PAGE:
A black-and-white photo of Sophie Kahn and Bouchra Ezzahraoui.

Image: Sophie Kahn and Bouchra Ezzahraoui | Forbes

Just the other day I was putting in a pair of earrings from Charming Charlie (which cost me something like ten dollars) when one of the (fake) pearls popped off and rolled under the bed, never to be seen again (thus far). It dawned on me how much I’ve probably wasted on cheap costume jewelry over the course of my life. I probably wouldn’t have to deal with that kind of nonsense if I bought real jewelry with real gems, but because I’m not Elizabeth Taylor or a Gates, those prices are beyond me. Then I read about AUrate, a direct-to-consumer brand of fine jewelry, and I thought, well, that’s brilliant.

Two friends who met while studying finance at Princeton, Sophie Kahn and Bouchra Ezzahraoui, had the same problem I did: good quality or good price—you can’t have both. “In doing some research we discovered that many fine jewelry brands have higher price points because of the wholesale markups,” Kahn explained. “That’s when we decided to start a company that would be direct-to-customer. We cut out the middleman, allowing the same better quality pieces to be sold at a fair price.”

Dubbed “jewelry’s answer to Warby Parker,” a socially-aware company that donates a pair of glasses to someone in need for every pair sold, AURate donates a book to a disadvantaged American child every time someone buys a piece of jewelry from them. Kahn, who is Dutch, said, “The Netherlands has a very good education system. Some people ask us why we don’t give to Morocco [where Ezzahraoui is from], but it’s the U.S. that educated us and helped us launch our careers. So we wanted to give back in some way. We wanted to create something real, something with integrity.”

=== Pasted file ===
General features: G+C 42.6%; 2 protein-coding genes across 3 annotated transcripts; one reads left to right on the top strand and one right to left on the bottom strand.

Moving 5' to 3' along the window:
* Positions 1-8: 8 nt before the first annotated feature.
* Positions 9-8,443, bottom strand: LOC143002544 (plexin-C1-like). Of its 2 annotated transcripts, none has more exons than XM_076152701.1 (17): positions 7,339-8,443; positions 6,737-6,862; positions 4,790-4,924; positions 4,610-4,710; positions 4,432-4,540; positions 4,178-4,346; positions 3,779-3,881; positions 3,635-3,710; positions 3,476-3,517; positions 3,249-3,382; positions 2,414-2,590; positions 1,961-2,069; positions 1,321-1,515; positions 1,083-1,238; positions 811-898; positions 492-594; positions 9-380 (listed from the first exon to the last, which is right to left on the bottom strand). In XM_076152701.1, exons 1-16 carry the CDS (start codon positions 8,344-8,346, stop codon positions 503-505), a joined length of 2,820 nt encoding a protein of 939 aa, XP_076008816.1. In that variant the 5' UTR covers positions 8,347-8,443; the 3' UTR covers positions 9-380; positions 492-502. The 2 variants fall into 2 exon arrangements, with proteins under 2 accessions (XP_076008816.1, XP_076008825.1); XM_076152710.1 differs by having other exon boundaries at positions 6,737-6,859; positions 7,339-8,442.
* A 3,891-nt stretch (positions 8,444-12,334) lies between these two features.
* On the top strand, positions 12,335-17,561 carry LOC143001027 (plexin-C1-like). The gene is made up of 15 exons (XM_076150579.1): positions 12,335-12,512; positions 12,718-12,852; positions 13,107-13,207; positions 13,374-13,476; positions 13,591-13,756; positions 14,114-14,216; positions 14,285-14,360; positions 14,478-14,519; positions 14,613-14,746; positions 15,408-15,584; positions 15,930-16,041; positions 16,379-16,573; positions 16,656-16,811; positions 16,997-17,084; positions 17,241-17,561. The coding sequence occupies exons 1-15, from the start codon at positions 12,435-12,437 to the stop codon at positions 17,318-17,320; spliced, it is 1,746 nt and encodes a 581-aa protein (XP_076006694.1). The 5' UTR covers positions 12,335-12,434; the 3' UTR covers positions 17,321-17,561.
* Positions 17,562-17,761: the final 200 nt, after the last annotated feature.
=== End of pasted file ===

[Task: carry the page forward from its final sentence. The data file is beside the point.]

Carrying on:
AURate sells jewelry made of actual gems and real gold. Though the prices may still feel steep for some (necklaces go for about $200 a piece), that’s an excellent bargain for a piece of actual jewelry that will last and won’t turn your skin green. A department store could sell an 18-karat ring for $4,500, while a similar ring could go on AURate for $995—75% less.

“Our direct-to-consumer model is upending the traditional model for thus luxury category,” said Ezzahraoui. “All of our fine jewelry retails for at least 50% less than our competitors, and our jewelry is either the same quality or better quality. We design with all real gold and feature diamonds that are sourced from non-conflict regions and work with metals which are sourced in accordance with the highest standard of social, environmental, and human rights practices.”

The refreshingly minimal AURate website is open for business.

About 

Mary Summers is a recent college grad and freelance writer residing in the Pacific Northwest. She loves writing about trending topics, health and beauty advice, music, film, and television.